This book is, as was Against All Enemies, a personal story, one told by reference to my experiences as I remember them and to the many personalities I have encountered along the way as a Pentagon analyst, a State Department manager, a White House national security official, and now as a private citizen. In the weeks before we invaded Iraq, I left government after thirty years in national security under five Republican and two Democratic presidents. I have since been teaching, writing, and traveling about the country and around the world consulting on security issues. My time in government and since provides me with a special perspective and, no doubt, distinct prejudices. One of those prejudices, which you will soon detect, is that I think that on issues of national security our government can and must work well. Before we begin this analysis of the systemic problems of U.S. national security management, perhaps I should reveal how that belief was shaped and formed.
As a child in the 1950s, I was aware from my parents that government had ended the Great Depression that they had struggled through and in doing so had built infrastructure across the nation. Government had mobilized the entire country, including my parents, to create and arm a military that had simultaneously liberated a captive Europe from Nazi rule and pushed back imperial Japan from its occupation of most of Asia and the Pacific. My father spent four years in the Army Air Corps in the Pacific, while my mother gave up an executive assistant job in the private sector to make artillery in the Watertown Arsenal. Along the way to wartime victory, government had organized the colossal effort that was the Manhattan Project and had given birth to the nuclear age.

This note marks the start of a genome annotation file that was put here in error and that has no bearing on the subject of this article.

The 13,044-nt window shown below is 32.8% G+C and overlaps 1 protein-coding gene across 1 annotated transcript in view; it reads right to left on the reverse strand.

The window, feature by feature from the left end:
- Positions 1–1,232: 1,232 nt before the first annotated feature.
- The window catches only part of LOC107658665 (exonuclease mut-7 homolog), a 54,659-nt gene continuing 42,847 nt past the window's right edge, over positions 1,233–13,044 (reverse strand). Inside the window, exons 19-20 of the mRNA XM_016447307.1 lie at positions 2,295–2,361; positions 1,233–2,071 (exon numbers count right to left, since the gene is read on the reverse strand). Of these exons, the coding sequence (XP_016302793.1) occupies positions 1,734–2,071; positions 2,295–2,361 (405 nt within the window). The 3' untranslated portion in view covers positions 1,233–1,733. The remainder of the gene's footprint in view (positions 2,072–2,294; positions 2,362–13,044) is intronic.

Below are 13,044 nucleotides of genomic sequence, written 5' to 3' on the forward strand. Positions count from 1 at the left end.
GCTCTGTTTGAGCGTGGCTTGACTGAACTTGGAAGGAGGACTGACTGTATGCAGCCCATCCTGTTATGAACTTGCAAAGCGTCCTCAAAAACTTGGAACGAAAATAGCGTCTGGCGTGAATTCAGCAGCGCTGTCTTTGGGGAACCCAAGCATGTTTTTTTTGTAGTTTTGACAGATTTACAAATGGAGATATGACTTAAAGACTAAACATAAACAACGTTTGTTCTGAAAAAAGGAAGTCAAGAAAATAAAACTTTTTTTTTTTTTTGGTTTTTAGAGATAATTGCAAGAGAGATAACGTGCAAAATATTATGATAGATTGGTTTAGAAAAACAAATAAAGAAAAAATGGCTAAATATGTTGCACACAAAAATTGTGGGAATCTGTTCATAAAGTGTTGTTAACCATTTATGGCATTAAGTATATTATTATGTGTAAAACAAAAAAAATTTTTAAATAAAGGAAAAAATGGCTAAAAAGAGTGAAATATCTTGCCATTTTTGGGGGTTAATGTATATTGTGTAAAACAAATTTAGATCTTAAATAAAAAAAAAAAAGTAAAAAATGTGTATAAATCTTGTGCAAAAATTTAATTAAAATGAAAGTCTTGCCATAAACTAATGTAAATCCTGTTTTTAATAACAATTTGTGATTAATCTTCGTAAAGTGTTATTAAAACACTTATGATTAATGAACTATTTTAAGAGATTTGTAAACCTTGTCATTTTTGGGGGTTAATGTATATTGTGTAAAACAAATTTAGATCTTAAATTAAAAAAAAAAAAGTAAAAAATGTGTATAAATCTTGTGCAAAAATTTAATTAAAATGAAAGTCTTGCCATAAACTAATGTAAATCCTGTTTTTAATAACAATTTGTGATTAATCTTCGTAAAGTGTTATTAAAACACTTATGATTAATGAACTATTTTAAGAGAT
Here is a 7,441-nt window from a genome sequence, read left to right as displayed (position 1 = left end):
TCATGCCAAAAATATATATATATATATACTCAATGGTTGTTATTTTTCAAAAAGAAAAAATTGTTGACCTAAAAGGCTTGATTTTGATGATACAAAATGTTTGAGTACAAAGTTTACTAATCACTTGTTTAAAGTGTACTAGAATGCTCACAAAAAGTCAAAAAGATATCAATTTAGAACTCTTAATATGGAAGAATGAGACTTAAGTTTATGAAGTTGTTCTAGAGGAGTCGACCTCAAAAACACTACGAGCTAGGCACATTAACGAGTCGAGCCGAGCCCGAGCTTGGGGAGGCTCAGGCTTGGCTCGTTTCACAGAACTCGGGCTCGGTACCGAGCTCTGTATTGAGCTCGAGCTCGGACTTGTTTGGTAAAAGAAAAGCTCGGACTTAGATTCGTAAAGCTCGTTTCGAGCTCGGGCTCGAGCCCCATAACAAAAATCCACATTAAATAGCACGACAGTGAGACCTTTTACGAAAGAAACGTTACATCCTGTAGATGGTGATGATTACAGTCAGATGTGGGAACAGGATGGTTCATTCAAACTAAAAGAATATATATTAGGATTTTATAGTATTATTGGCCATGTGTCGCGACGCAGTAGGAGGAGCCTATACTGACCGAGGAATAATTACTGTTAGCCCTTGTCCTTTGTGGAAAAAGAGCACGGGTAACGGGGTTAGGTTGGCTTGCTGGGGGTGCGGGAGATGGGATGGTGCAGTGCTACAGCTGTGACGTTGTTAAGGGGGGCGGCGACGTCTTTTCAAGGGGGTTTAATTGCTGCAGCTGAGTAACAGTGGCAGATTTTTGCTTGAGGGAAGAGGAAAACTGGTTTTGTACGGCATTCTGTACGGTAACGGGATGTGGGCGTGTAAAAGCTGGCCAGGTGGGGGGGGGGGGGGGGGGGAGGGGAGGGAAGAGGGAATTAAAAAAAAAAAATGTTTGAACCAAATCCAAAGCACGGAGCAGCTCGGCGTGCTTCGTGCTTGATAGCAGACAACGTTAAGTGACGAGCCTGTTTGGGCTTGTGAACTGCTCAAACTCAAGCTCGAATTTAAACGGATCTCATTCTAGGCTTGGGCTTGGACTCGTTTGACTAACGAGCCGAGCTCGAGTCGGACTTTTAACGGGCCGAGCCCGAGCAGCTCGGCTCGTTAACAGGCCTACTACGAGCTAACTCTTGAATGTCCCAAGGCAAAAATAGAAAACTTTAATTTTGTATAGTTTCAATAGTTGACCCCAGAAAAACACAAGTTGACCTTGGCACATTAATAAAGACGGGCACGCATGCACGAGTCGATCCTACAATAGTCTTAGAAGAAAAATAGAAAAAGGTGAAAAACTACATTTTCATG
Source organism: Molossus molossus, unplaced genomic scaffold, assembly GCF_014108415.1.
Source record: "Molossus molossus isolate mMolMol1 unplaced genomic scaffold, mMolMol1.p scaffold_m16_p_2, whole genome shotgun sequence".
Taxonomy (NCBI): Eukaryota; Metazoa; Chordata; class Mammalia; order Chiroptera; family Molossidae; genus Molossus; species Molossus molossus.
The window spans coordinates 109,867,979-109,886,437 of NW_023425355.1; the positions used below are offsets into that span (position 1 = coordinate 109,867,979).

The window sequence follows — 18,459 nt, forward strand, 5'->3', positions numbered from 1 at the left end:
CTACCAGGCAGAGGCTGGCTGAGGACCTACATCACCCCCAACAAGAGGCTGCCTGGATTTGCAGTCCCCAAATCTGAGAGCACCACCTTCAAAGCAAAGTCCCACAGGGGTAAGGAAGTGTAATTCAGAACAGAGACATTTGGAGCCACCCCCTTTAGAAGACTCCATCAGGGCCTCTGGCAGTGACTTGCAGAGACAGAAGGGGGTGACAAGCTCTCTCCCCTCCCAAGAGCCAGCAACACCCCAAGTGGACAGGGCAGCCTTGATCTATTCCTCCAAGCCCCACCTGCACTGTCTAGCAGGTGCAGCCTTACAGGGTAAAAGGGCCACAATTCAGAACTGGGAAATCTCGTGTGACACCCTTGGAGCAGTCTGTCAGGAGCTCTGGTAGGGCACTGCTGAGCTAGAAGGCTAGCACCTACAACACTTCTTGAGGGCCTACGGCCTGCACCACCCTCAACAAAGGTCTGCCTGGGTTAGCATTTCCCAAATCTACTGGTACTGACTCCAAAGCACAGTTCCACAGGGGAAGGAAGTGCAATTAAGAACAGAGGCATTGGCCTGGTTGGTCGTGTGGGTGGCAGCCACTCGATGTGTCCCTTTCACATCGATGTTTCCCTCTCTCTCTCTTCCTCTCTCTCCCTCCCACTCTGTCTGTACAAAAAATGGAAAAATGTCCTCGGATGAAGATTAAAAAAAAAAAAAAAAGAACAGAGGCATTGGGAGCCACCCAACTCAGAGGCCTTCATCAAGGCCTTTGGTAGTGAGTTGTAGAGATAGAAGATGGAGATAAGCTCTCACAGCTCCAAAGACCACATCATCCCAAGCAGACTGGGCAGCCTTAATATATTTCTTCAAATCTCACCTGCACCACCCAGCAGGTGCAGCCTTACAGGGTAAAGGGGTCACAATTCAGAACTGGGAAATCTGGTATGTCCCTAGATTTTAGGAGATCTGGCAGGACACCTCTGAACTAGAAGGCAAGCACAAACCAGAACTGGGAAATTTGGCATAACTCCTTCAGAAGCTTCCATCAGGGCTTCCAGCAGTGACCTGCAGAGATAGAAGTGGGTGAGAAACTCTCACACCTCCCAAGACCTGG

In my own lifetime, government had sent the World War II veterans to school, financed their new homes, and linked the country with interstate highways. It had created an entirely new human endeavor, space flight, had laced the skies with satellites, placed humans on the moon, and sent probes to the planets. As an eight-year-old watching the Echo satellite move through the night sky and later following in detail the manned space flight missions, I was thrilled at what thousands of skilled and hardworking Americans, including my older cousins, were doing together, "to go to the moon and do the other things … not because they are easy, but because they are hard."
On that bitterly cold day when John F. Kennedy was sworn in, he appealed to us to "ask what you can do for your country." I was an impressionable ten-year-old who believed that government service was a high calling. The public school I was to attend a few months later led Kennedy's inaugural parade that day, its band tramping down Pennsylvania Avenue in the snow. When I did enroll in Boston Latin School later that year, the headmaster pointed to the names of alumni carved on the frieze above the auditorium: John Hancock, Paul Revere, Samuel Adams, Benjamin Franklin, and on through the years to more recent graduates such as President Kennedy's father, Joseph Kennedy. He told us that we followed in that tradition, to serve the nation. For six formative years in that school, the lesson was repeated that public service was both demanding and a duty.